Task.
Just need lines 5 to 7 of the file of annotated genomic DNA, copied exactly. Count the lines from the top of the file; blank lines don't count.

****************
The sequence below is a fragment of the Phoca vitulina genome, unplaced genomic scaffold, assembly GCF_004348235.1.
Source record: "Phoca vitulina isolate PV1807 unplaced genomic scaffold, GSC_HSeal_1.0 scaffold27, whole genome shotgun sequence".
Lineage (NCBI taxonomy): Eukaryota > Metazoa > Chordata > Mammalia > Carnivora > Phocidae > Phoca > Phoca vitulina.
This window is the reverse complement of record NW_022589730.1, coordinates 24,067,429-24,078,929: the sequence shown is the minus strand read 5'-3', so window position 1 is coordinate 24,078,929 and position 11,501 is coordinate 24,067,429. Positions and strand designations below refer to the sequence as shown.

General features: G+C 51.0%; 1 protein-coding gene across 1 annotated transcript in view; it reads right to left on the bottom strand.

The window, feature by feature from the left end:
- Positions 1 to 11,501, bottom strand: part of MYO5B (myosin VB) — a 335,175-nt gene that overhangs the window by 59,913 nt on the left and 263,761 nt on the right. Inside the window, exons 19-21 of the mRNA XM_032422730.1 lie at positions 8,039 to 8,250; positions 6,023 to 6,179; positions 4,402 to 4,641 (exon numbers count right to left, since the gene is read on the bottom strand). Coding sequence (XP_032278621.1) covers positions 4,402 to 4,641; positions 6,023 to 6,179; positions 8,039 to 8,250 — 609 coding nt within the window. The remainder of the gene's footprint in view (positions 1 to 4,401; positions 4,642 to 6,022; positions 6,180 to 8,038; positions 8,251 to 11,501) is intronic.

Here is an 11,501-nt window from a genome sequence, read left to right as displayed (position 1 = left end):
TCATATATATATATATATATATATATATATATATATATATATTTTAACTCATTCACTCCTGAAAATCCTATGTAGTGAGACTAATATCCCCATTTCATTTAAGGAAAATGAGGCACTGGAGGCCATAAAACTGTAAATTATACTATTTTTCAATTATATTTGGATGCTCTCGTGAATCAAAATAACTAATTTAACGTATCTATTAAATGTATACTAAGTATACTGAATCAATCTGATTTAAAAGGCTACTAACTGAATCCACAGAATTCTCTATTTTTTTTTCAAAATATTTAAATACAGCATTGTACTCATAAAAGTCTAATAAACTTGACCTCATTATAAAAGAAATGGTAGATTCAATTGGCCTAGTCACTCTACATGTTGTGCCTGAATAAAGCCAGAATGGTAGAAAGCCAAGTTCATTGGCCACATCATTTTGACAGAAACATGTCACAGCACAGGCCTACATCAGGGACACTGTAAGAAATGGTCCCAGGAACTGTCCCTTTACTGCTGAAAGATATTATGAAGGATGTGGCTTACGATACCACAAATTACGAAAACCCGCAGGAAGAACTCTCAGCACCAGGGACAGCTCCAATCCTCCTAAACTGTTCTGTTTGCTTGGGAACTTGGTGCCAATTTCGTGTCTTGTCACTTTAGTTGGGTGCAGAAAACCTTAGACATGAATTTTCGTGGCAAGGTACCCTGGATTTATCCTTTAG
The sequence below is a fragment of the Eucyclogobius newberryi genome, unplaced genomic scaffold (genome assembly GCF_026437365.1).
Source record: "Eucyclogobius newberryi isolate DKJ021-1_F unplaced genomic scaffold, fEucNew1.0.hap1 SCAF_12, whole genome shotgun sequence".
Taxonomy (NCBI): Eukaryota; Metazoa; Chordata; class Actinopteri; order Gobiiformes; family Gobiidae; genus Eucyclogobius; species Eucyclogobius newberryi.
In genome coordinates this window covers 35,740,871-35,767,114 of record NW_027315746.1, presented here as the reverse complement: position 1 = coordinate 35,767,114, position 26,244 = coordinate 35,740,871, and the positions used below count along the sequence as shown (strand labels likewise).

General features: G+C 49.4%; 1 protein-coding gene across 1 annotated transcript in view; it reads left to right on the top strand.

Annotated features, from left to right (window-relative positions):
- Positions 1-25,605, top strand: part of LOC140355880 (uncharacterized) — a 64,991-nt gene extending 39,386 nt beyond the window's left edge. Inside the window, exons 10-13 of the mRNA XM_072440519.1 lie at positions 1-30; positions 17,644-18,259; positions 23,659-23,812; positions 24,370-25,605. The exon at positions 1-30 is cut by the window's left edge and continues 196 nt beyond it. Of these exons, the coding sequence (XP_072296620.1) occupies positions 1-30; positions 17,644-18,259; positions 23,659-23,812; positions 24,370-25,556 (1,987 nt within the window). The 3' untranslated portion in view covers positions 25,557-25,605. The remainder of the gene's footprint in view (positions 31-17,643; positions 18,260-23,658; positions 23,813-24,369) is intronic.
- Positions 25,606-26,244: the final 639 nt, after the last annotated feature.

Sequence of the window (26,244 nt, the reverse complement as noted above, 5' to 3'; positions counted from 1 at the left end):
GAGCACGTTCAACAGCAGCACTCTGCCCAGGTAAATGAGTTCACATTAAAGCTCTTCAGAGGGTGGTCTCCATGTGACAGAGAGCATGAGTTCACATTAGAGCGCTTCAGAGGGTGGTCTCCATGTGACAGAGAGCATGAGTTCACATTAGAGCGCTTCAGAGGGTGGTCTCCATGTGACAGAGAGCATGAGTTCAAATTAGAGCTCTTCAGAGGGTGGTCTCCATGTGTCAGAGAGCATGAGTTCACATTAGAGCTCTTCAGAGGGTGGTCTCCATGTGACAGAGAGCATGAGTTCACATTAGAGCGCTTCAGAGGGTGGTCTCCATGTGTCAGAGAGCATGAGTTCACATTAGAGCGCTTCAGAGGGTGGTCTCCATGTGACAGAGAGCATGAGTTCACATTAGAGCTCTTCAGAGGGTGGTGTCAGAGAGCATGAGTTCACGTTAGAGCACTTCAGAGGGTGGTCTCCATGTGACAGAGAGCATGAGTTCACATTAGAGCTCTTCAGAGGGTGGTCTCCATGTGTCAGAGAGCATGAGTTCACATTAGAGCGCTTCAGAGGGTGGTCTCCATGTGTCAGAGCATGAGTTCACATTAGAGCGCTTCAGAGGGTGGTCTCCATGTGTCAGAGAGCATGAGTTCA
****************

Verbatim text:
General features: G+C 51.0%; 1 protein-coding gene across 1 annotated transcript in view; it reads right to left on the bottom strand.

The window, feature by feature from the left end:
- Positions 1 to 11,501, bottom strand: part of MYO5B (myosin VB) — a 335,175-nt gene that overhangs the window by 59,913 nt on the left and 263,761 nt on the right. Inside the window, exons 19-21 of the mRNA XM_032422730.1 lie at positions 8,039 to 8,250; positions 6,023 to 6,179; positions 4,402 to 4,641 (exon numbers count right to left, since the gene is read on the bottom strand). Coding sequence (XP_032278621.1) covers positions 4,402 to 4,641; positions 6,023 to 6,179; positions 8,039 to 8,250 — 609 coding nt within the window. The remainder of the gene's footprint in view (positions 1 to 4,401; positions 4,642 to 6,022; positions 6,180 to 8,038; positions 8,251 to 11,501) is intronic.